In another demonstration of President Obama’s inability to formulate a coherent policy in the face of fresh Iranian violations of missile test bans, the United States both imposed new sanctions on and eased trade with Iran on the same day on Thursday.

Iran’s renewed aggression is unmistakable even to those whose willful blindness wrought the Joint Comprehensive Plan of Action (“JCPOA”).

New Sanctions In Response to Iranian Missile Tests

Earlier this month, Iran conducted two days of tests in violation of UN resolutions.  At least one of the missiles had “Israel must be wiped of the face of the earth” written on it.  These violations prompted many lawmakers to call for new sanctions on Iran, including Hillary Clinton and a number of Republican Congressmen.

Perhaps in a move to head off new legislation, the Department of Treasury’s Office of Foreign Assets Control (OFAC) added additional entities to its Specially Designated Nationals (“SDN”) list of people and entities sanctioned under existing U.S. law.  Two of the additions are Iranian companies – Shahid Nuri Industries and Shahid Movahed Industries – directly involved in Iran’s ballistic missile program.

But OFAC also added a British aircraft parts and services company, two British nationals and two companies operating in UAE, all for their links to Mahan Air.  According to Reuters:

The Treasury Department . . . blacklisted two British businessmen, Jeffrey John James Ashfield and John Edward Meadows, for running businesses that have provided support for Mahan Air, an Iranian airline. The United States has accused Mahan Air of ferrying troops, equipment and weapons to support the government of President Bashar al-Assad in Syria’s civil war.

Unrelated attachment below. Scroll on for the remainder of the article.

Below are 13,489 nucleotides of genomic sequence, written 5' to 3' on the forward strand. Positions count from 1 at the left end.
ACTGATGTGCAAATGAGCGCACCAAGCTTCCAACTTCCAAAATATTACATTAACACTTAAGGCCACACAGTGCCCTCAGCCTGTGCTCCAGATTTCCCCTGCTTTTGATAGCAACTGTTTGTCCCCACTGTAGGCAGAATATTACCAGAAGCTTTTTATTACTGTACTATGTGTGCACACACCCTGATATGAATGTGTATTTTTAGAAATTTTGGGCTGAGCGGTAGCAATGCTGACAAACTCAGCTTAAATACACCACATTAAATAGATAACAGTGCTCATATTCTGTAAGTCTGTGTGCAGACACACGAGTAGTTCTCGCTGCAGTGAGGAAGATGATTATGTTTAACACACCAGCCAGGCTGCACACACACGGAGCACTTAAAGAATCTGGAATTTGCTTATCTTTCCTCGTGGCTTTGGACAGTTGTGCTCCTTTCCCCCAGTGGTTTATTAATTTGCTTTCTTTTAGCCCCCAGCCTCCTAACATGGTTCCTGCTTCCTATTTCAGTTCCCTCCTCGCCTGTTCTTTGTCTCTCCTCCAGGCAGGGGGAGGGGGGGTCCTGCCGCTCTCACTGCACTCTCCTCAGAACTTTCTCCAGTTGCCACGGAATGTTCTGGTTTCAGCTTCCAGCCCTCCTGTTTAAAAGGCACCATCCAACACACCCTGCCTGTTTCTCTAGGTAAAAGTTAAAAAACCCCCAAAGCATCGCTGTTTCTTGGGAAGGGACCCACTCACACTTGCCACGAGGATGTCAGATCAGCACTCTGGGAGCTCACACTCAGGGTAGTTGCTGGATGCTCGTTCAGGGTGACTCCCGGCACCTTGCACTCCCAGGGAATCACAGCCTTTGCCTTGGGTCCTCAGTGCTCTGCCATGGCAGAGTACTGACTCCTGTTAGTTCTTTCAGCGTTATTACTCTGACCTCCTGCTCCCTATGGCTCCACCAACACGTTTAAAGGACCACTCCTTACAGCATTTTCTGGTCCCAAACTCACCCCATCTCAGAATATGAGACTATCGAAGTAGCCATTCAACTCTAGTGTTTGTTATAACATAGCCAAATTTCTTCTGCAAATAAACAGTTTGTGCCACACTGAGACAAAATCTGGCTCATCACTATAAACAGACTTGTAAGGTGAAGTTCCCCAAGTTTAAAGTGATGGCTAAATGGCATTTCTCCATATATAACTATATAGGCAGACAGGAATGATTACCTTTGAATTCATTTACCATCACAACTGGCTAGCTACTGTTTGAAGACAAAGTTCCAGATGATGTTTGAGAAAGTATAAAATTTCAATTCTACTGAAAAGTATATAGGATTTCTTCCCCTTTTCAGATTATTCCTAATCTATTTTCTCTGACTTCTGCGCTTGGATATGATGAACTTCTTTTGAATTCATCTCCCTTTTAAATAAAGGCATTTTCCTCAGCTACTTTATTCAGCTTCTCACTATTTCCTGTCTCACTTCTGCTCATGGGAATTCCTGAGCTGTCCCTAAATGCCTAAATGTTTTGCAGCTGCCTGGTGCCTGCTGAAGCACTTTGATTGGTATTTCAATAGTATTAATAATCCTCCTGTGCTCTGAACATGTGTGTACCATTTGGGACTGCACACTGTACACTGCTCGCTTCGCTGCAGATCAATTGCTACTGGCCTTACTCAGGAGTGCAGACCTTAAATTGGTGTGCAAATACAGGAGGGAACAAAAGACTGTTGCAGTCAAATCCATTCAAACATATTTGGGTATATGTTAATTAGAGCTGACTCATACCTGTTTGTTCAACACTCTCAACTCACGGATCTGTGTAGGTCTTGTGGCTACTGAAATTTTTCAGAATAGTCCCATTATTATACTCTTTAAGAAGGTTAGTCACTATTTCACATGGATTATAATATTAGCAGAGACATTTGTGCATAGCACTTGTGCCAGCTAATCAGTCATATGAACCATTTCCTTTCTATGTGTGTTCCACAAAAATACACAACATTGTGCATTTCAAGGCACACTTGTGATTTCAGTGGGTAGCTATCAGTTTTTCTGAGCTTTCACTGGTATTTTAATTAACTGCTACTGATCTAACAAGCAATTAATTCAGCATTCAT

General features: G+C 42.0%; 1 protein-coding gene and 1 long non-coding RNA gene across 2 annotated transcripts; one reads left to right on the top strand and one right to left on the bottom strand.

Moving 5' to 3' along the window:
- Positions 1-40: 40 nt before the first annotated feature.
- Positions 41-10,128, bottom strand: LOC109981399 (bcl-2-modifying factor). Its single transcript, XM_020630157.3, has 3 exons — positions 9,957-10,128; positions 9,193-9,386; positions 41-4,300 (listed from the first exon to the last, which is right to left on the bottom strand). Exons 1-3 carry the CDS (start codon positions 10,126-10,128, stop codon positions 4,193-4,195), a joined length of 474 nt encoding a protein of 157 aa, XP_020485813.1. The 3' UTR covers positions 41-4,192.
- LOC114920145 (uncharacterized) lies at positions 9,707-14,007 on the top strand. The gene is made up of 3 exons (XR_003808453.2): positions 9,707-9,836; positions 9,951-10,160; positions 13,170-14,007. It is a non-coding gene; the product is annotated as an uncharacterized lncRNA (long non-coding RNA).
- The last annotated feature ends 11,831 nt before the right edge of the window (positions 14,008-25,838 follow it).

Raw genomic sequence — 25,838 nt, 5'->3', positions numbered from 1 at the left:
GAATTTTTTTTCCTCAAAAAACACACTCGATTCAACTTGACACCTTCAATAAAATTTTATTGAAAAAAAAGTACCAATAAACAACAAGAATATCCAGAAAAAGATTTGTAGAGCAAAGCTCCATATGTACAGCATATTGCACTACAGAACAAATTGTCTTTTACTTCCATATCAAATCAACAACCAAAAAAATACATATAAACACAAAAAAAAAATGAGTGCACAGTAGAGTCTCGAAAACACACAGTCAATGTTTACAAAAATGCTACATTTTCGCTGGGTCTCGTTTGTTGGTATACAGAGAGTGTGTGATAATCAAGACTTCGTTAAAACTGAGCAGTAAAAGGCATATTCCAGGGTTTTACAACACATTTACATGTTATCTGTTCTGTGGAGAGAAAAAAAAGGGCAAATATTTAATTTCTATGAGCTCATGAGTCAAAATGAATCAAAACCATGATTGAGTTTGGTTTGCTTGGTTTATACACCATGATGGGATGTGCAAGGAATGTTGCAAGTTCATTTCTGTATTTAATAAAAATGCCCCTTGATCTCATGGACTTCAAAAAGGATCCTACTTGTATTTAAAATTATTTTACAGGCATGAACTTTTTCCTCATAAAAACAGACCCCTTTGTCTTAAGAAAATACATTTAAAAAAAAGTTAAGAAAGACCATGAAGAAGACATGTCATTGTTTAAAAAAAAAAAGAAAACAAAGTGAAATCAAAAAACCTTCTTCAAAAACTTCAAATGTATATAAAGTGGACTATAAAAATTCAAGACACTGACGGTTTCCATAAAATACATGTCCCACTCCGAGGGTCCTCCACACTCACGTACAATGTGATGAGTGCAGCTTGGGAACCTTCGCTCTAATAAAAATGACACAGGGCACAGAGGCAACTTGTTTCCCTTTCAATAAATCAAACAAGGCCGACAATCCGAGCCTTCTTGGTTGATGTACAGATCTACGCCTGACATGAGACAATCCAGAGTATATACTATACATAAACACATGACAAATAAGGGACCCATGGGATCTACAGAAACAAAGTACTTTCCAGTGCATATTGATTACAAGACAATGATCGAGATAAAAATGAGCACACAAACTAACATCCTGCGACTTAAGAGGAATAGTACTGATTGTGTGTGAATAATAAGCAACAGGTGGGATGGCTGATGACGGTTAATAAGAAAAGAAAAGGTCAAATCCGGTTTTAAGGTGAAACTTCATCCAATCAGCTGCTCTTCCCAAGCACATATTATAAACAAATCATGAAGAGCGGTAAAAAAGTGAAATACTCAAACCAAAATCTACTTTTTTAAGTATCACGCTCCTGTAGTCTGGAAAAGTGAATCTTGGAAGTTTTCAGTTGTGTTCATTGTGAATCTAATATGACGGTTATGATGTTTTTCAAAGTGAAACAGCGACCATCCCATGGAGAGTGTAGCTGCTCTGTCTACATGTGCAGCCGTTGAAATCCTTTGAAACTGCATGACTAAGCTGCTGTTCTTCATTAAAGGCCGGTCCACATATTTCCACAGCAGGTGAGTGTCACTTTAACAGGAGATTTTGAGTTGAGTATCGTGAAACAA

Ashfield was “directly involved” as of late 2015 in negotiating the purchase of U.S. aircraft engines for Mahan Air, the Treasury said. Meadows is the director of a company that has worked to provide aviation parts and financing to Mahan Air, the Treasury said.

Two companies in the United Arab Emirates, Grandeur General Trading FZE and HSI Trading FZE, were also blocked for supporting Mahan Air.

These are “secondary sanctions” imposed on non-Iranian businesses for doing business with an Iranian airline linked to the Iranian military.

New General License Under Joint Comprehensive Plan Of Action

Just hours after announcing these new sanctions, OFAC published General License I, easing export of commercial aircraft and related parts and services to Iran pursuant to the JCPOA President Obama entered into last year.  General License I allows US businesses to negotiate and enter into:

executory contracts, executory pro forma invoices, agreements in principle, executory offers capable of acceptance such as bids or proposals in response to public tenders, binding memoranda of understanding, or any other similar agreement.

These preliminary agreements are critical to consummating a major commercial transaction.